Billionaire Isabel dos Santos Denies Wrongdoing at Sonangol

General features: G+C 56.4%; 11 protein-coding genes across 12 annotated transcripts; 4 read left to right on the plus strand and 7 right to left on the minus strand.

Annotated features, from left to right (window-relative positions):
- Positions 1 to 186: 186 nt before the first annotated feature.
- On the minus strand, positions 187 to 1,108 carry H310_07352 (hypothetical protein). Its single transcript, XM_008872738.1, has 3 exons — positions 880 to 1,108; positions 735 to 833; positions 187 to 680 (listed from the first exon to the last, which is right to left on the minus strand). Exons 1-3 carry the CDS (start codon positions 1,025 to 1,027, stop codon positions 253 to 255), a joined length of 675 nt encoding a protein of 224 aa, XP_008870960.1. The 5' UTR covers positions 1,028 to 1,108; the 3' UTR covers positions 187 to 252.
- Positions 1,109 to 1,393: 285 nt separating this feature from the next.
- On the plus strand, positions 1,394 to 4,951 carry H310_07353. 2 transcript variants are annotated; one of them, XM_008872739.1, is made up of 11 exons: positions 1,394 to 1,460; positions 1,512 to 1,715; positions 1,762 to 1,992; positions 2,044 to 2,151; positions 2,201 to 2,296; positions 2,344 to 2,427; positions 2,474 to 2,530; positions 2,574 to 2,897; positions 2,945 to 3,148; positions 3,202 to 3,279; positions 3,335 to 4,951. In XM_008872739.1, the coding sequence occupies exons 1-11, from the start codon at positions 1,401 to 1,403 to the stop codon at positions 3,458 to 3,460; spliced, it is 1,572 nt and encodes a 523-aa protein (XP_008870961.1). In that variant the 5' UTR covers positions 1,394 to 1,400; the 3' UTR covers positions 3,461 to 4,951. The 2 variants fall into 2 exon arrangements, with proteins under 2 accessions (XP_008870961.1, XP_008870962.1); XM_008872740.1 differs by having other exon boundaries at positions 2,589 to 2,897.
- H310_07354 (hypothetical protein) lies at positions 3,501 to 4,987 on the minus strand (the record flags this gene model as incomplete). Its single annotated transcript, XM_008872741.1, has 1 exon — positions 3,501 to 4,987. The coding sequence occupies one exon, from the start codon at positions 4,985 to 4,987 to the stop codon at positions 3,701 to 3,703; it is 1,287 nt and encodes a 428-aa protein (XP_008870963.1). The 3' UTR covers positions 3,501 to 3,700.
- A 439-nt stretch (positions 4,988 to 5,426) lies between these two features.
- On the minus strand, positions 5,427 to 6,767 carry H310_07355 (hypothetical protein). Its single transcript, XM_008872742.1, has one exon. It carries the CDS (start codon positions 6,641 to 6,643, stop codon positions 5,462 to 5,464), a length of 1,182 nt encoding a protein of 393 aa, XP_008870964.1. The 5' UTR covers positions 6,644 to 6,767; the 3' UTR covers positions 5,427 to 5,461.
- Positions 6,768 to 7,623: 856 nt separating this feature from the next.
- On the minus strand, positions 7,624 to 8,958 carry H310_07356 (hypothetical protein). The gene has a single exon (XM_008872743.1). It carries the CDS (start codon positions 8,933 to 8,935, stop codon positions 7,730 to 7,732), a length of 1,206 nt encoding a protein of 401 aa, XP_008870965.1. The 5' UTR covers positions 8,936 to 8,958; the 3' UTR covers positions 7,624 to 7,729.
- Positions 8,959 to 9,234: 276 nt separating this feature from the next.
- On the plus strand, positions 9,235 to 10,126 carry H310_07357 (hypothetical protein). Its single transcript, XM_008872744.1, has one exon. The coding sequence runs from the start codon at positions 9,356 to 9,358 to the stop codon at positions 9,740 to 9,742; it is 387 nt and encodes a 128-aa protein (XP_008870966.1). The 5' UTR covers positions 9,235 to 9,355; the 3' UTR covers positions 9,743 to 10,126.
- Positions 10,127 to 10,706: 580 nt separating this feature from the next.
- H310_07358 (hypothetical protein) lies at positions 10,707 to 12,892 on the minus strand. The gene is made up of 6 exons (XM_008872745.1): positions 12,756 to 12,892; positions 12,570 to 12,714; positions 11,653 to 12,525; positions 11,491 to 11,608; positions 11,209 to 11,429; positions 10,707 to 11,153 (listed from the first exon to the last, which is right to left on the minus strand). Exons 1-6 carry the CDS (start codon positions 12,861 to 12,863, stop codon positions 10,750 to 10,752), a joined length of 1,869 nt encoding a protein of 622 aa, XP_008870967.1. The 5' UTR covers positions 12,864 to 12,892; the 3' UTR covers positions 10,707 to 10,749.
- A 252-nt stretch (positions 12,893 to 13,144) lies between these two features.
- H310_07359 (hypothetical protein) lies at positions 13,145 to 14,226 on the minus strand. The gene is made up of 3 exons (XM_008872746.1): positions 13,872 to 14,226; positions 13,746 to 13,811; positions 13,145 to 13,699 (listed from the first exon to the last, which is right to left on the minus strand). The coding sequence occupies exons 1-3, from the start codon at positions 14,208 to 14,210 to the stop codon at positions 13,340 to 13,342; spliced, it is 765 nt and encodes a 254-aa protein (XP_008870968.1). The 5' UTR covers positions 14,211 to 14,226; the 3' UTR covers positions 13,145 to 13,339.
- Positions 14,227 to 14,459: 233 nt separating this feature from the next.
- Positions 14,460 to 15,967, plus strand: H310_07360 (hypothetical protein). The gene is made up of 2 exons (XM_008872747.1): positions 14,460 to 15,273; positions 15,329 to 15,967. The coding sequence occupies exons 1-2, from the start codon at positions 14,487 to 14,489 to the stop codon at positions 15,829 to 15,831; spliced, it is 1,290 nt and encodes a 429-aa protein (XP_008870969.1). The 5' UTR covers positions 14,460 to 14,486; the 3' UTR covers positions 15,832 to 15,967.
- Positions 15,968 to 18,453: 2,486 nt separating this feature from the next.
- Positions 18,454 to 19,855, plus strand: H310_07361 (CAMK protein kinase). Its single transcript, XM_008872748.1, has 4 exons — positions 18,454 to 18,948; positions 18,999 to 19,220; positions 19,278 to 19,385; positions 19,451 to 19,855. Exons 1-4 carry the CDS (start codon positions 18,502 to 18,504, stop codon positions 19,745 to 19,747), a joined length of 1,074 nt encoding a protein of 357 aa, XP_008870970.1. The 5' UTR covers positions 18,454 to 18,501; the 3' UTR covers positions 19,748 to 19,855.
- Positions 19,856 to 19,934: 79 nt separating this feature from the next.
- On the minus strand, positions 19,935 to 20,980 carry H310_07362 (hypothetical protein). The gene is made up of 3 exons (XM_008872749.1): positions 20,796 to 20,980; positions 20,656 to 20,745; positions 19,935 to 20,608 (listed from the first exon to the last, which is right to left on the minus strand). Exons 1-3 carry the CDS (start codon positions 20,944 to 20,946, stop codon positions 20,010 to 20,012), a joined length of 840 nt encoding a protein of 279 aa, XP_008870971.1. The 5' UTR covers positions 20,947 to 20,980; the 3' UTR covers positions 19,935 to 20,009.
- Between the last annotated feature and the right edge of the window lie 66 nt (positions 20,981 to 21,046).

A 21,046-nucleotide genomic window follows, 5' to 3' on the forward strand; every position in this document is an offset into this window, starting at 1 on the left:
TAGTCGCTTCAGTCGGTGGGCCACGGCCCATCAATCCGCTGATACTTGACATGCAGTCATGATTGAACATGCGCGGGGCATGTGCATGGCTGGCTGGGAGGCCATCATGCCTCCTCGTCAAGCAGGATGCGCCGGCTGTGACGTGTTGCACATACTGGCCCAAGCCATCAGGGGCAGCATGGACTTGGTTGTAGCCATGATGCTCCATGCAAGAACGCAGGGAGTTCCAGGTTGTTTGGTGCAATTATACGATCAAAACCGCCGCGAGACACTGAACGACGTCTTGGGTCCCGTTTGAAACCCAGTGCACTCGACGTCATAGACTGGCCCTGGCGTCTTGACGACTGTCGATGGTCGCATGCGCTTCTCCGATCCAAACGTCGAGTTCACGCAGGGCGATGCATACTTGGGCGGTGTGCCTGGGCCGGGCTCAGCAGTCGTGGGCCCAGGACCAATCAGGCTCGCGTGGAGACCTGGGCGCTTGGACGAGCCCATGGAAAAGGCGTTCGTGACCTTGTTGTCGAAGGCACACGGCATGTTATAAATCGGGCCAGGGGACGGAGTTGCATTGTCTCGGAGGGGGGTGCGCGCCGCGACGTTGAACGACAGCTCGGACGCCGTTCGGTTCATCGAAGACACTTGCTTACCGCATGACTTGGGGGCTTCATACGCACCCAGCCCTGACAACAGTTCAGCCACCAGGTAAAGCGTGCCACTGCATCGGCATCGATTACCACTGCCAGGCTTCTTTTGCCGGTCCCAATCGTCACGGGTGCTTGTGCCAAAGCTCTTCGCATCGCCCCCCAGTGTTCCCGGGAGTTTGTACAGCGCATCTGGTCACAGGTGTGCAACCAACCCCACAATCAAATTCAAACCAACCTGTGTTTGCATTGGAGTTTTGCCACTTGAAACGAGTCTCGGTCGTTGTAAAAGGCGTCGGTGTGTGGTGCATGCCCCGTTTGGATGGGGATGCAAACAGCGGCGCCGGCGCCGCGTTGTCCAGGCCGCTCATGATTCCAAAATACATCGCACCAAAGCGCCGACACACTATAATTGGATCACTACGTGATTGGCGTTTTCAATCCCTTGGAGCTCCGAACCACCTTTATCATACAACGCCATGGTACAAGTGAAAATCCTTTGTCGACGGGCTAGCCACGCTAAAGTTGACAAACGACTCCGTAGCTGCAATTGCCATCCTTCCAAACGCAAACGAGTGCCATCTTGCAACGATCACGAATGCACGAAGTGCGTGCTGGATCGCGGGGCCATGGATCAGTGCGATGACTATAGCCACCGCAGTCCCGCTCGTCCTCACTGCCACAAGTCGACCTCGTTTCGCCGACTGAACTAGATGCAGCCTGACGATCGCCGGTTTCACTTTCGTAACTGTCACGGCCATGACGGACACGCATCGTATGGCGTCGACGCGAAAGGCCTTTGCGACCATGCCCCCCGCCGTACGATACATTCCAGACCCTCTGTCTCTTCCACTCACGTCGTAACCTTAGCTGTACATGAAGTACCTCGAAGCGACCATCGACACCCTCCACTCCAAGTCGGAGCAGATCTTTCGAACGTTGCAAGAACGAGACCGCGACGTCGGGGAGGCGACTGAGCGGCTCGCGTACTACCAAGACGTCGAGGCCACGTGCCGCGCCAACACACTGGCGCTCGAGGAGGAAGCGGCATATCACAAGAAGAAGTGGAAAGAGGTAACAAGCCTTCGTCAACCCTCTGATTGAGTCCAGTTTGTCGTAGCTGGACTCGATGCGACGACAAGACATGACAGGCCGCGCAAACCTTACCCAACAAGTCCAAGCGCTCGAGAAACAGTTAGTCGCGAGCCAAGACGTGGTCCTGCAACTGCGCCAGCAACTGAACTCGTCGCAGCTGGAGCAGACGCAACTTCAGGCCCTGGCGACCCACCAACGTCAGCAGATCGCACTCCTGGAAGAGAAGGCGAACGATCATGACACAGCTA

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Billionaire Isabel dos Santos Denies Wrongdoing at Sonangol(Bloomberg) — Isabel dos Santos, Africa’s richest woman and the daughter of former Angolan President Jose Eduardo dos Santos, said she did nothing wrong when she was chairwoman of state-owned oil company Sonangol and called a probe into the transfer of millions of dollars from the Luanda-based firm “political vengeance.”Angolan newspaper Novo Jornal reported on Oct. 18 that Angola’s prosecuting authority started a criminal investigation into the transfer of $38 million from Sonangol authorized by dos Santos. Her successor at Sonangol, Carlos Saturnino, accused dos Santos last year of authorizing the transfer to a company in Dubai days after she was dismissed as chairwoman. Saturnino was sacked in May.“To say there was a transfer order after my dismissal is simply false,” dos Santos said in statement emailed on Monday. “The fight against corruption can’t be used to feed an agenda of persecution or a witch hunt.”Dos Santos said the fund-transfer was legal and was made while she was still in her position at Sonangol on Nov. 15, 2017, the day she was dismissed and before a new board was appointed the next day. She said payment instructions were given one or two days before her dismissal.If Angolan authorities are serious about fighting corruption they should investigate why Sonangol had about $20 billion in debt at the end of 2015, before her appointment, and how this money was “used and lost,” said the 46-year-old dos Santos.Dos Santos was dismissed as head of Sonangol amid a crackdown on corruption by Joao Lourenco, who replaced her father as president in 2017. Sonangol, long the main engine of Angola’s oil-focused economy, has been at the center of Lourenco’s anti-graft campaign.(Adds dos Santos’s comment about timing of payment instructions in fourth paragraph.)To contact the reporter on this story: Henrique Almeida in Lisbon at halmeida5@bloomberg.netTo contact the editors responsible for this story: Joao Lima at jlima1@bloomberg.net, Rene Vollgraaff, Alastair ReedFor more articles like this, please visit us at bloomberg.com©2019 Bloomberg L.P.


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